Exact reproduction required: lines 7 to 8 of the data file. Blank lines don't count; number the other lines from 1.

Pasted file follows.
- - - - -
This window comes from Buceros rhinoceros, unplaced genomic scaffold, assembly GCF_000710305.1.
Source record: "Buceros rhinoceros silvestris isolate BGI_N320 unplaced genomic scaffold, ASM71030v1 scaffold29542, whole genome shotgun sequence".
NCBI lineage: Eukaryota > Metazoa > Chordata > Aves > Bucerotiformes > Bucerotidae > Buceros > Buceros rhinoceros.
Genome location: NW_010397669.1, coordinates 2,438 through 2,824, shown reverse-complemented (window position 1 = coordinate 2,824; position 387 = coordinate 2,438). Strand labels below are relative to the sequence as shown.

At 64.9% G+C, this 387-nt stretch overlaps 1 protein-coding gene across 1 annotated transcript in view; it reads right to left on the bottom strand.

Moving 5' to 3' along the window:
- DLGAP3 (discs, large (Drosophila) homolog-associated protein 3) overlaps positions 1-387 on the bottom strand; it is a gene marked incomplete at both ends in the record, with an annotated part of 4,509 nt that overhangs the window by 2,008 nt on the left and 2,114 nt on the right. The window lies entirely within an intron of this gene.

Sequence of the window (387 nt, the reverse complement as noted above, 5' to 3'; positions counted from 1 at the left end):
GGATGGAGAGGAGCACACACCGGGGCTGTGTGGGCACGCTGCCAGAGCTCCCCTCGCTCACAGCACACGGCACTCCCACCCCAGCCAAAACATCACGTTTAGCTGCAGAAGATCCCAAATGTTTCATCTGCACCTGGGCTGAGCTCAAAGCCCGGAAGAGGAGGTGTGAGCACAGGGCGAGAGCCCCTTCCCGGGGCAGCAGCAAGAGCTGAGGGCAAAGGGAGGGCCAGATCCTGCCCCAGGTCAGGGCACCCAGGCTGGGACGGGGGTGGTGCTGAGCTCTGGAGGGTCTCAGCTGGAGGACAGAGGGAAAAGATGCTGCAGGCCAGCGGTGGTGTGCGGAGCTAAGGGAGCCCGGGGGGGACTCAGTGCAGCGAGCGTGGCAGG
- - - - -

- DLGAP3 (discs, large (Drosophila) homolog-associated protein 3) overlaps positions 1-387 on the bottom strand; it is a gene marked incomplete at both ends in the record, with an annotated part of 4,509 nt that overhangs the window by 2,008 nt on the left and 2,114 nt on the right. The window lies entirely within an intron of this gene.

Sequence of the window (387 nt, the reverse complement as noted above, 5' to 3'; positions counted from 1 at the left end):